Who’s Afraid of the Blair Witch?

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When the Blair Witch movie went from a film student’s basement cutting room to Hollywood blockbuster, it was inevitable that many people would be looking to cash in on the project. A video game tie-in was inevitable.

Now, as we approach Halloween this week, the lab dims the lights and sets out to review the first of three games based on the Blair Witch legend. The release of this game coincides not only with the spookiest holiday on the books, but also the release of the movie Blair Witch 2: Book of Shadows. The three planned games are being released separately, and all use the Nocturne game engine (and characters) from Terminal Reality. So expect a top-down third person interface with plenty of eye candy. The first game is The Blair Witch Volume 1: Rustin Parr.

I’m not sure what I was expecting, but its pretty safe to say it was not the Nocturne engine. I’ve got no problem with the engine, in fact the original game won great accolades from the GiN staff last year, including Adventure RPG of the year and a stellar 4.5 GiN Gem rating. It’s just that when I think of Nocturne, I imagine The Stranger with his twin .45s blasting away at every imaginable night-borne monster. This is not exactly consistent with the movie, or the Blair Witch legend itself – which incidentally was completely made up by the film crew. Boiled down to its component elements, Rustin Parr is basically an additional scenario – though one that stands alone without the original game – for Nocturne.

But where as Nocturne had four blood-soaked missions, Rustin Parr only has one. It is being released as value software for about $20, and subsequent releases will come the same way.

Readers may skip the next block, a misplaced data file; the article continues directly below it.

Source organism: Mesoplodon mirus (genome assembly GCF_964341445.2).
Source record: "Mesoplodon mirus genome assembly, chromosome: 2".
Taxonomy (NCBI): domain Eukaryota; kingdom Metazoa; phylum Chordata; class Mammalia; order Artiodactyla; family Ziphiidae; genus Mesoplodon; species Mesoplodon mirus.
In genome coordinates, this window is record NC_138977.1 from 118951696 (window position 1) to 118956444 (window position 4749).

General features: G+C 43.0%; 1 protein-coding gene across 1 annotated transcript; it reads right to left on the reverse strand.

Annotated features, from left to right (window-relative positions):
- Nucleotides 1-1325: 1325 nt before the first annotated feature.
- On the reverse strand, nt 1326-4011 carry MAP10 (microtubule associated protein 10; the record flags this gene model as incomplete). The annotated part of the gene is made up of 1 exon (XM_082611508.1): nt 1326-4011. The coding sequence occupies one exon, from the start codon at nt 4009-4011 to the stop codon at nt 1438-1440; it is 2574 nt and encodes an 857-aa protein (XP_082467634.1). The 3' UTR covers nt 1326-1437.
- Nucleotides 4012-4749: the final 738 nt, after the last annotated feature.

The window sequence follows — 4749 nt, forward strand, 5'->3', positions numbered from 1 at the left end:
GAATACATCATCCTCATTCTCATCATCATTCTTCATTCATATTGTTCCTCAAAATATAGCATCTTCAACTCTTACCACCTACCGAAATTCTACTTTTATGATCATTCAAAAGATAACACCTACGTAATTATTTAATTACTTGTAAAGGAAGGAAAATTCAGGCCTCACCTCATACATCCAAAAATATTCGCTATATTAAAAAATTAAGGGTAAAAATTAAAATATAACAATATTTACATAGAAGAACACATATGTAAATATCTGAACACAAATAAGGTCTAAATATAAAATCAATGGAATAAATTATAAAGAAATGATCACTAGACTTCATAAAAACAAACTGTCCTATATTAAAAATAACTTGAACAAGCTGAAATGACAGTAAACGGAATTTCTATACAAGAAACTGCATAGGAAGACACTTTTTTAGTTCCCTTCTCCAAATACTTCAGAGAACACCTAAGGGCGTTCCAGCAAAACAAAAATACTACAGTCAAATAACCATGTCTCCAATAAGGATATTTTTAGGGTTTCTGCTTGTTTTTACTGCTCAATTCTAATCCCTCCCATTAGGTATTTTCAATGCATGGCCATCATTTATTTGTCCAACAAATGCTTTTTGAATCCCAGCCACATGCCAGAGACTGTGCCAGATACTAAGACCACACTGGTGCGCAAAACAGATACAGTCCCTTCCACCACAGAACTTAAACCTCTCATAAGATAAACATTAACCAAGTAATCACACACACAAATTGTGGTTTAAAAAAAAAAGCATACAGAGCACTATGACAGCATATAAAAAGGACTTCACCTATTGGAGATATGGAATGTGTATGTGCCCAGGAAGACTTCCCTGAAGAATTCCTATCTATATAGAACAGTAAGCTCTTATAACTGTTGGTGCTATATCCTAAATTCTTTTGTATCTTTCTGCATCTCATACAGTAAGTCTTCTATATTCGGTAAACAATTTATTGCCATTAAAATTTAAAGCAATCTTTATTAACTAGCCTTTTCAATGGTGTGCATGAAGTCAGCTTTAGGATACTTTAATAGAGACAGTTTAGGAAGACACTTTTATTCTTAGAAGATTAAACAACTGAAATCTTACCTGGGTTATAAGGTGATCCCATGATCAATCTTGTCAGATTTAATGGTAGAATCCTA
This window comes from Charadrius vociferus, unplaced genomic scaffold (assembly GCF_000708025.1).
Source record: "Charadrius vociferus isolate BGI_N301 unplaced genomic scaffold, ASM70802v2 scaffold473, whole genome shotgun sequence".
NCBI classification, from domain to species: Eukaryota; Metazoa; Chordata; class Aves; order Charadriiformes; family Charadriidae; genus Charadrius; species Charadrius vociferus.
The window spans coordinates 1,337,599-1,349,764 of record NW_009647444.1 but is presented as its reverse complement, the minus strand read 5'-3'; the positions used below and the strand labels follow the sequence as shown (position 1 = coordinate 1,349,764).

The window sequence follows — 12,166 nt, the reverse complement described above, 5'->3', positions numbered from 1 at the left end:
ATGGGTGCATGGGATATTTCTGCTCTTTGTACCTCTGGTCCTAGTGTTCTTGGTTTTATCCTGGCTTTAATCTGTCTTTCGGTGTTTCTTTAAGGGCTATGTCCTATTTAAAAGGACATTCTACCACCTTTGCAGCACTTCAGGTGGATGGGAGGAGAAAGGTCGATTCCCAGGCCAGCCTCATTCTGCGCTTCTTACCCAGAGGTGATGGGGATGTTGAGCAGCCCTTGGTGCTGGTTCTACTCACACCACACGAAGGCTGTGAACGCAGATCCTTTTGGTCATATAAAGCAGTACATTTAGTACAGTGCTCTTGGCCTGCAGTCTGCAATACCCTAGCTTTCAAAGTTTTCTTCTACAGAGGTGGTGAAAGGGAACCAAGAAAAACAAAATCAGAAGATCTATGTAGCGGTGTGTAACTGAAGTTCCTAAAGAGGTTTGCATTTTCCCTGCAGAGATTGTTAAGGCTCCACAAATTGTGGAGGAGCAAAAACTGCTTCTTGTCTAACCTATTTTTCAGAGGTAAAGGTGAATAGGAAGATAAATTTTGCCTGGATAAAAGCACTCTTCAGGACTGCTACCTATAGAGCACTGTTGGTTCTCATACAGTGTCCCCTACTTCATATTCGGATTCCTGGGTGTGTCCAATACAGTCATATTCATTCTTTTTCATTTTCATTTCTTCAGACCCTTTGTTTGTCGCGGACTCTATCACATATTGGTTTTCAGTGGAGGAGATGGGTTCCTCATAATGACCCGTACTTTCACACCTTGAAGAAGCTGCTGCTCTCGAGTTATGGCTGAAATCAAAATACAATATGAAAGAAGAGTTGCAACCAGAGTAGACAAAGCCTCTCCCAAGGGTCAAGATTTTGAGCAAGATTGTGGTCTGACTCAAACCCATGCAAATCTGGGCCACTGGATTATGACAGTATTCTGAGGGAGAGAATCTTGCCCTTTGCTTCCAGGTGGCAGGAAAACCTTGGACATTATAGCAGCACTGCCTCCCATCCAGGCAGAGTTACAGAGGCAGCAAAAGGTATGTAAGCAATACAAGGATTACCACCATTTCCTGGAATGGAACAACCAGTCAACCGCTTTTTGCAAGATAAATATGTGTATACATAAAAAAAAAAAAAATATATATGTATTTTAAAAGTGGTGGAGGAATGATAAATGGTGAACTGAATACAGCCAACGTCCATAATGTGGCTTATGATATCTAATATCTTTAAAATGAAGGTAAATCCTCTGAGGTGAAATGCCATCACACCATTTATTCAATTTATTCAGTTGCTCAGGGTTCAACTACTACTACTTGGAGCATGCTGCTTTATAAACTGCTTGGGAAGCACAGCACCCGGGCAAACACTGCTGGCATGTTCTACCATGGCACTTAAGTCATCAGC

The game is pretty solid, but it totally tries to hold your hand the entire time. It’s obvious that this game is being angled at non-traditional gamers. The fact that there are huge amounts of people who saw the movie and might be tempted to get the game must be the logic used in the design. Unfortunately, this approach within the game is going to anger a lot of traditional gamers, especially ones who went all the way thorough Nocturne like I did. Thank you very much, but I don’t need a tutorial on what the medkit does for me, or how I should use my pistol.

You play Doc Holiday, the woman who invented all the cool weapons The Stranger used in Nocturne. She is like Agent Q to his James Bond. It’s 1941, and both Holiday and Stranger are still working for Spookhouse, the secret government agency charged with investigating and destroying paranormal threats in the United States. After a ridiculous training exercise, Holiday and Stranger are assigned to head to Burkittsville, Maryland where a strange hermit named Rustin Parr has just been convicted of torturing and killing seven children.

Your Spookhouse bosses suspect some type of occult activity, and you are supposed to investigate. Stranger gets angry at this point and refuses to go on the mission. He apparently went to Burkittsville once before and found no evidence of the supernatural. Since there is nothing to shoot at, he decides to stay at home. Holiday insists that her new equipment can detect unseen ghosts, so she heads up to the town by herself. This is where the player really takes over.

It is interesting to see Holiday take the spotlight, since I thought she did not get enough play in Nocturne. She is a poised British lady who has total faith in her creations. She is a bit less neurotic than The Stranger, but nonetheless has some interesting quirks.